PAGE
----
Sunday, October 20, 2013

Away from the Mercedes again, to the Swedish meatball...

Last week, I had an all-too-brief chance to finally get some work done on the 1983 Mercedes. I actually hadn't laid hands on it in nearly six months. It's not that I haven't been busy. After I installed the used engine in 2012, I wasn't able to stop the unexpected leaking. So, this spring I made the decision to replace the Vanagon's head gaskets. As I've never done the job before, it took quite a while to get that done. But, I've been happy with the results.

After that, I had summer to contend with, which included a business trip and a vacation far from home. When I got back, I picked up the 1979 Mercedes parts car, which I spent six weeks or so working on and taking apart. When I was done with that, I had to deal with the unexpected steering rack failure on my wife's daily driver, which led me to decide, ultimately, to replace the car, which is what brings me to where I am now.

The obvious choice would have been another Subaru, but that's not really an option anymore, as far as I'm concerned. My relationship with the Subarus started with my 1994 Legacy L. I bought that car with 204,000 miles on it and drove it (with basic maintenance and a few repairs) for four years and nearly 90,000 miles until I sold it in favor of my (far less reliable) 1990 Volkswagen Jetta diesel (big mistake). Since then, my wife and I have had many Subarus, several of which have been amazingly reliable. However, and this is only anecdotal gut instinct, I think that Subaru may have made some sort of production change in the EJ22 engine. My 1994 Subaru was insanely reliable, and never burned or leaked a drop of oil. Similar story with my wife's 1993 Legacy L and her 1993 EJ18 Impreza.

However, as the first generation cars became scarce, we moved on to the second generation Legacies. My 1995 EJ22 Legacy L burned oil and eventually all but lost compression in cylinder 2. Although I compression tested my replacment 1995 Legacy L Outback (EJ22 again) at time of purchase, cylinder 2 started showing some symptoms this summer. Lately, it's been behaving itself. So, even though the engine and transmission in my wife's 1995 Legacy are healthy, I don't want to take a chance on another unknown Subaru that will be almost guaranteed to have serious rust issues.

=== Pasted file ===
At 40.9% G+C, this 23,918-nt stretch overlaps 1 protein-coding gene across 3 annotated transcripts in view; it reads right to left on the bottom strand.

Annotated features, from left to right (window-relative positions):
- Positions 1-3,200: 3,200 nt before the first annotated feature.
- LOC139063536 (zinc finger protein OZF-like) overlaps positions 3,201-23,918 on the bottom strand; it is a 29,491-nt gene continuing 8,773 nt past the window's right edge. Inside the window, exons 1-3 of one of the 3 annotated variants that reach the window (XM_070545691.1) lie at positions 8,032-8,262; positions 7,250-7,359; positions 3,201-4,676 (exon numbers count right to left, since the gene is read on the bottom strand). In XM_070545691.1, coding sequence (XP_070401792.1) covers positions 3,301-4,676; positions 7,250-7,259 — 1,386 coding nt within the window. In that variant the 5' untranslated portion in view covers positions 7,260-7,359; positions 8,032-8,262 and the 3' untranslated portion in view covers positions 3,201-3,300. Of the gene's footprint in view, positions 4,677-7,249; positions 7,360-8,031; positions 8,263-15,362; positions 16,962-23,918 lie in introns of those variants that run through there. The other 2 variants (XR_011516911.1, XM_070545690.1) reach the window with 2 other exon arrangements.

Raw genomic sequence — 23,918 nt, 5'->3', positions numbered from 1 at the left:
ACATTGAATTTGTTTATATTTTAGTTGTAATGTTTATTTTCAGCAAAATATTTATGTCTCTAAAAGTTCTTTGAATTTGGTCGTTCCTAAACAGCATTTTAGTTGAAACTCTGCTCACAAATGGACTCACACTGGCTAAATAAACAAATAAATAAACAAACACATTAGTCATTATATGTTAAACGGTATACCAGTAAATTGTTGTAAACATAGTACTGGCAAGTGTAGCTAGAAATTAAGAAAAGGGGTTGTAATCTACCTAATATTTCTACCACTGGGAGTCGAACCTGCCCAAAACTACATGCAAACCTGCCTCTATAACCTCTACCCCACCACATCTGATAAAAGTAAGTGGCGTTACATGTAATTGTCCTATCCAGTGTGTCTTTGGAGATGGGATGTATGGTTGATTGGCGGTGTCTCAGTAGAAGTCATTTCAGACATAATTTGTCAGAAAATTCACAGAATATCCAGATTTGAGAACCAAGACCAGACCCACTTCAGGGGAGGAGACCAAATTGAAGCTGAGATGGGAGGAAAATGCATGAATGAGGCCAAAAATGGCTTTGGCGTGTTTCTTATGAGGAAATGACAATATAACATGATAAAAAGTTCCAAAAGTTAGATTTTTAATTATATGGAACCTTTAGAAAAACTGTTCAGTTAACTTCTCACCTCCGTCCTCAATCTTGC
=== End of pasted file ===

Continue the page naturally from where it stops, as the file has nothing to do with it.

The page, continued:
So, I did some research and narrowed the list of potential replacement cars to older Toyota Camries (just seeing them on the road around here suggests to me that they don't have as serious rust issues as the Subarus), which are known to be reliable, and on the recommendation of a friend and former Volvo mechanic, old Volvo 850's or S70/V70's. As we like station wagons for their utility, combined with the fact that at this age, there's little if any price penalty for a station wagon, I opted to limit my search to 850 and V70 wagons.

I even considered the Volvos way back in January when I was shopping for a replacement car for my old 1995 Legacy. But, I couldn't find a good one back then. I've been looking for a few weeks, and finally bought THIS:

(it even came with snow tires)

It needs a boatload of maintenance and a few repairs, but looks like a solid base for a daily driver that I should have on the road in a few weeks. THEN, I'll be back to working on the 240D, unless there's another unexpected interruption.

Monday, October 14, 2013

Parts car gone and another project is coming

It's been over a month since my last update, and there have been some developments. As I was nearing the end of dismantling the 1979 240D parts car, Mrs. MDG's car developed a new and unexpected problem. The power steering lines rusted through and started dumping fluid onto the exhaust rapidly.

When I investigated, I found that the lines in question were on the rack itself and that the rack needed to be pulled to replace them. The lines weren't cheap, either, costing well over $100 for the pair. Unfortunately, the steering rack and front subframe was just too rusted in place to justify attempting to repair it. So, I ended up looping the lines on the rack, thus temporarily converting the car to manual steering so that it can be driven temporarily.

Once that was done, I began a final marathon-like push to finish disassembling the 1979 and get it out of the way. I needed to get a "new" car for Mrs. MDG, but was out of space. Thankfully, I was able to get 95% of what I wanted off the parts car before calling a junk hauler to take it away.

The parts car is gone, but it will live on in the 1983 and other cars.

Then, I hit the classifieds and started car shopping.

I was willing to spend a bit more money for a more complete car, but in the end, the best car I found did need some work. I'll be bringing it home tomorrow. Until I get it home, no hints or videos as to what it is. All I'll say is that it's not a Subaru. I ended up buying something that I think will be more rust resistant.

Yesterday, I took a day off, as the "new" car isn't here yet, and went to Transporterfest 2013, a mostly VW bus show at the Larz Anderson Auto Museum in Brookline, MA. If you've never been there, I highly recommend the museum. It's really classy. The last time I went to that show was in 2011. Incidentally, that was the day that the Vanagon's original engine almost seized up on me.

I'll leave you with some final photos of the '79 and from the show yesterday.